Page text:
Morphic Verse

for chamber ensemble

I'm in the process of preparing a new edition of this piece.

Morphic Verse is inspired by Byrd's setting of Why do I use my paper, ink and pen?. The original text is attributed to Henry Walpole who wrote it having borne witness to the execution of Edmund Campion, a martyr. The incident motivated Walpole to reconcile with the church.
The poem spans thirty stanzas and is at times highly seditious; an early attempt to print it—by Stephen Vallenger in 1582—resulted in imprisonment and, eventually, death. It's no surprise, then, that Byrd published only the first verse with his setting in Psalmes, Sonets & Songs (1588). Of course, the regular verse would permit any number of stanzas to be sung.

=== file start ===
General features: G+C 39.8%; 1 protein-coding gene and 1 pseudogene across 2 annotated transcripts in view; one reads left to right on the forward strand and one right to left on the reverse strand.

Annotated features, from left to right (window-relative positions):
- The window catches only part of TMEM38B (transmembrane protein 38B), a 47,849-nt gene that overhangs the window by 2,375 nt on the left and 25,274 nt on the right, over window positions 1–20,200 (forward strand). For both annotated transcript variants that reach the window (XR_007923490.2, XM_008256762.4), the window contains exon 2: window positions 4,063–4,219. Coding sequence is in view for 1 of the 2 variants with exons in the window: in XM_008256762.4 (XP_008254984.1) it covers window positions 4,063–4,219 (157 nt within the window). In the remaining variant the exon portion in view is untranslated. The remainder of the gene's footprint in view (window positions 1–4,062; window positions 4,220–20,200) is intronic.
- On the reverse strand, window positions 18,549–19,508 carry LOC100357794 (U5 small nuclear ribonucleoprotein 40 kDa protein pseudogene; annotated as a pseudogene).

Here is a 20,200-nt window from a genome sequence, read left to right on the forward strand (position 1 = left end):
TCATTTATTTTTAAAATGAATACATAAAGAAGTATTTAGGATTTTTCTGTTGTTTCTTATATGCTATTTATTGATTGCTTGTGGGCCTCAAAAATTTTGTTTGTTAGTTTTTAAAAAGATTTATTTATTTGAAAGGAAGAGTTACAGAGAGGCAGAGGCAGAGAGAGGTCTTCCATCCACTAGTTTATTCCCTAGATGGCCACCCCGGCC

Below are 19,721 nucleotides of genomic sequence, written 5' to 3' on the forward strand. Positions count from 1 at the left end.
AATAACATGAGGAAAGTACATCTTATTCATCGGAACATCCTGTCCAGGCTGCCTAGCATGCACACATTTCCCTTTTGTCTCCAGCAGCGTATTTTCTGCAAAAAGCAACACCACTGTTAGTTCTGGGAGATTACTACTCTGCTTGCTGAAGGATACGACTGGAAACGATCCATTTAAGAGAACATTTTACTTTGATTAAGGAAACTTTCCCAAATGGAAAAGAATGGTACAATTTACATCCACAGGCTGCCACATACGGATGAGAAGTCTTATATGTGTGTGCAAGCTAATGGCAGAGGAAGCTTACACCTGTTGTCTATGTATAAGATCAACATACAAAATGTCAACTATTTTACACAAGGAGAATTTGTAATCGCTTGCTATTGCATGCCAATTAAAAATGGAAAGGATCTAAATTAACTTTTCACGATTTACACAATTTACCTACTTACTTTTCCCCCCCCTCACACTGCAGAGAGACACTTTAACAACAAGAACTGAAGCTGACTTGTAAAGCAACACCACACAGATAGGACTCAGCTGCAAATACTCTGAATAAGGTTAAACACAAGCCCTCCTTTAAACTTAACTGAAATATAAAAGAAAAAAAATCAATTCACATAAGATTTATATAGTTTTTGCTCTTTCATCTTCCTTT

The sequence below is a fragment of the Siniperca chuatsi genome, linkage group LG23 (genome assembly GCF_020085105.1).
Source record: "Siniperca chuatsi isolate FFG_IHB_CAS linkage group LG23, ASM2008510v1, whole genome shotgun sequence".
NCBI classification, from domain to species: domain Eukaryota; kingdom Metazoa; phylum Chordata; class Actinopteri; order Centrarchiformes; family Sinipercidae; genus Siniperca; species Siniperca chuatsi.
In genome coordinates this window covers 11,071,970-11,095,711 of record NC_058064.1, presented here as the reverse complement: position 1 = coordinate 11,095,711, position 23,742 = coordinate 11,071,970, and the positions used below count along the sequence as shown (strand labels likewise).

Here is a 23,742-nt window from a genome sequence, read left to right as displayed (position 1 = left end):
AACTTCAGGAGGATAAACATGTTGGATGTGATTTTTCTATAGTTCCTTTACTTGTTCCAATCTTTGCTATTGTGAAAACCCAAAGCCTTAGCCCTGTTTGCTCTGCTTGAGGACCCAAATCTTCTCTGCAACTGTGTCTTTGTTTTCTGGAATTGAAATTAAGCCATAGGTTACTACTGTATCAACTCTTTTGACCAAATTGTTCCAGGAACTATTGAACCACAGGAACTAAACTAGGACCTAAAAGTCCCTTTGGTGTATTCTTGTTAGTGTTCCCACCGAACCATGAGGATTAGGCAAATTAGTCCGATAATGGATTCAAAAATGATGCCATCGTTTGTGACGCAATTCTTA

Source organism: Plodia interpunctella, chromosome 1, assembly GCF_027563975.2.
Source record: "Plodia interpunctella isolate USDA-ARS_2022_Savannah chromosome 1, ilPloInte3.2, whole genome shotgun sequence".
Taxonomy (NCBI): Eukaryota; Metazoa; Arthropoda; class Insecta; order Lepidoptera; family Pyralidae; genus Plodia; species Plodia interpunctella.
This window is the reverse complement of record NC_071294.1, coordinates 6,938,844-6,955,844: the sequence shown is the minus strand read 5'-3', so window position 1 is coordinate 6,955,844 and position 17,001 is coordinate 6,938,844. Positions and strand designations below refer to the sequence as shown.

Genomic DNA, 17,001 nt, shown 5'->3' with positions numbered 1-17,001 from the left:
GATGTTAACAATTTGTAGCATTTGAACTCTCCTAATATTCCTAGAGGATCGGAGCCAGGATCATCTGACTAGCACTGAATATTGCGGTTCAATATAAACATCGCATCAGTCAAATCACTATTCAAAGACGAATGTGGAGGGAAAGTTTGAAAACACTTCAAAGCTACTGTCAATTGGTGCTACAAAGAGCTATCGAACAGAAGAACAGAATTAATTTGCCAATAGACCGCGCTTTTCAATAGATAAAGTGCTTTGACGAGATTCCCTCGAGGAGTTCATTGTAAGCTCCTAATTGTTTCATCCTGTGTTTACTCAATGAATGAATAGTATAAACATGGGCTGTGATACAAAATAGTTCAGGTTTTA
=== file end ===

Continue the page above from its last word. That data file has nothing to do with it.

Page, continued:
Byrd's composition is unusual in its setting of a mood rather than a text. The music's complex sentiment is not easy to verbalise.

In my setting, quotations of the Byrd surface throughout with decreasing frequency as the music finds its own voice.

I wrote this piece in Cambridge when I was an undergraduate; it was in no small way motivated by its dedicatee, my friend, Iain Fenlon.